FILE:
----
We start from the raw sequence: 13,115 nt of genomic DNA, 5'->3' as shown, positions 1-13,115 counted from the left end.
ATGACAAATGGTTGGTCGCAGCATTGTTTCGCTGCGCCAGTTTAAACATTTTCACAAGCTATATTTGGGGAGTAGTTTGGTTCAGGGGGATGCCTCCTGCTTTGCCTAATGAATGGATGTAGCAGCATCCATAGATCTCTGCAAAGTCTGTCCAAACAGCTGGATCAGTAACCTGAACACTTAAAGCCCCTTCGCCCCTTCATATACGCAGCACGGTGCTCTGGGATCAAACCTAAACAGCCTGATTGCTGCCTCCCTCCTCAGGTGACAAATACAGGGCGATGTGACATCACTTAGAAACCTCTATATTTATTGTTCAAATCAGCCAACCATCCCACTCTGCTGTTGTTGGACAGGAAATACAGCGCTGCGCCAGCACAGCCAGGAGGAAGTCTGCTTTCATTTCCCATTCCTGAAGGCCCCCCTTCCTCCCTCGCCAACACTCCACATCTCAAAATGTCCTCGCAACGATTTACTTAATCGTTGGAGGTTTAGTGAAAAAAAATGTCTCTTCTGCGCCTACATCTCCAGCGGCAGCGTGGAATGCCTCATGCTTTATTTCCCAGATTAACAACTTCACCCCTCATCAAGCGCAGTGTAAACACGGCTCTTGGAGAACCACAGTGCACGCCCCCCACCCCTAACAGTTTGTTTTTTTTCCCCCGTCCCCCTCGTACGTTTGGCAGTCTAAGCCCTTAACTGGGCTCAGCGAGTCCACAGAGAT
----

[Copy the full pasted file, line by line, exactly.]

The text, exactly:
We start from the raw sequence: 13,115 nt of genomic DNA, 5'->3' as shown, positions 1-13,115 counted from the left end.
ATGACAAATGGTTGGTCGCAGCATTGTTTCGCTGCGCCAGTTTAAACATTTTCACAAGCTATATTTGGGGAGTAGTTTGGTTCAGGGGGATGCCTCCTGCTTTGCCTAATGAATGGATGTAGCAGCATCCATAGATCTCTGCAAAGTCTGTCCAAACAGCTGGATCAGTAACCTGAACACTTAAAGCCCCTTCGCCCCTTCATATACGCAGCACGGTGCTCTGGGATCAAACCTAAACAGCCTGATTGCTGCCTCCCTCCTCAGGTGACAAATACAGGGCGATGTGACATCACTTAGAAACCTCTATATTTATTGTTCAAATCAGCCAACCATCCCACTCTGCTGTTGTTGGACAGGAAATACAGCGCTGCGCCAGCACAGCCAGGAGGAAGTCTGCTTTCATTTCCCATTCCTGAAGGCCCCCCTTCCTCCCTCGCCAACACTCCACATCTCAAAATGTCCTCGCAACGATTTACTTAATCGTTGGAGGTTTAGTGAAAAAAAATGTCTCTTCTGCGCCTACATCTCCAGCGGCAGCGTGGAATGCCTCATGCTTTATTTCCCAGATTAACAACTTCACCCCTCATCAAGCGCAGTGTAAACACGGCTCTTGGAGAACCACAGTGCACGCCCCCCACCCCTAACAGTTTGTTTTTTTTCCCCCGTCCCCCTCGTACGTTTGGCAGTCTAAGCCCTTAACTGGGCTCAGCGAGTCCACAGAGAT